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What happens after I’ve submitted the application documents?
There are a number of procedural differences between applications in business and academia. Whereas businesses usually have an interest in filling vacancies relatively quickly, the wheels in the public sector tend to turn more slowly. It may well take one or two years after a professorship is advertised before the start of employment, although the personal assessment of the individual applicants is the least time-consuming phase. As opposed to businesses, the appointment committee is often satisfied with a one-off presentation of the candidates at the university so that it can get an idea of their qualifications. The travel expenses arising from interviews and job presentations are rarely reimbursed by universities, whereas this is a common practice in business.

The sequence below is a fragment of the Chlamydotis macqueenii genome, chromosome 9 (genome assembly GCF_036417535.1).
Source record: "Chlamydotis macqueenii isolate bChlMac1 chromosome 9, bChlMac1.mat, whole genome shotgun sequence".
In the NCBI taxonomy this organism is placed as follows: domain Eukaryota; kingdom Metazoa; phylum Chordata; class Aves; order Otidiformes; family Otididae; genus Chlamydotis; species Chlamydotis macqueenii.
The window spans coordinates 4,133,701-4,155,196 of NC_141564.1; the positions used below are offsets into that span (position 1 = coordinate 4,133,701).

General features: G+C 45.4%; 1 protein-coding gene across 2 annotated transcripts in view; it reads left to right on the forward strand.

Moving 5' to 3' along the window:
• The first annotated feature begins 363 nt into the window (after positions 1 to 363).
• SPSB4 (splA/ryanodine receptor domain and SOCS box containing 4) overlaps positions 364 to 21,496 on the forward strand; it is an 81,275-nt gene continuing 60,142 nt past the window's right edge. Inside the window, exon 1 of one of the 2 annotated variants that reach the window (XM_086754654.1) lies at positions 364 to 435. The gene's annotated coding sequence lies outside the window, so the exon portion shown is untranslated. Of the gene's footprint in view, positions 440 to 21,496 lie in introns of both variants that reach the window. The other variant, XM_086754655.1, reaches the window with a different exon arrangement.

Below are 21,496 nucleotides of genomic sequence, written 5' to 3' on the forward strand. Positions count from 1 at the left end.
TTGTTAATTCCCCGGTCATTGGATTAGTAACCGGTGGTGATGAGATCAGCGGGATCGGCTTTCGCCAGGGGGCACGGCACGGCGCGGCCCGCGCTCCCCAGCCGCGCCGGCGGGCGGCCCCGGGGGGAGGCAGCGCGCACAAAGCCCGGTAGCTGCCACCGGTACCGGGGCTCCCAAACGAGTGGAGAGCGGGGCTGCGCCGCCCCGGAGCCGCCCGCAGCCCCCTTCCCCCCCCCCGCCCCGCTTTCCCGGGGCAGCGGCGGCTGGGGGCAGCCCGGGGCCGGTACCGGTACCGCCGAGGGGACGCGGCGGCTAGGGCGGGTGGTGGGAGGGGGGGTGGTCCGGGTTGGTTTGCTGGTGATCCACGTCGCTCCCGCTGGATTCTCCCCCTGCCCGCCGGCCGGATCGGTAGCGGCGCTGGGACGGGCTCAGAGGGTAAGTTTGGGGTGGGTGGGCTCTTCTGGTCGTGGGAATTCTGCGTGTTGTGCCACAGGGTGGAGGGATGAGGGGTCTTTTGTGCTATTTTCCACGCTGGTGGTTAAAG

It’s considered positive in many companies to follow up after the interview by calling to ask, for example, about the status of the proceedings. This practice is, however, quite uncommon at universities and colleges; it’s considered inappropriate and downright intrusive, especially in the context of university appointment procedures – restraint is therefore called for here. Detailed feedback on how well you performed and why your application wasn’t successful in this case is unfortunately still an exception in many sectors of business and academia.
academics - February 2019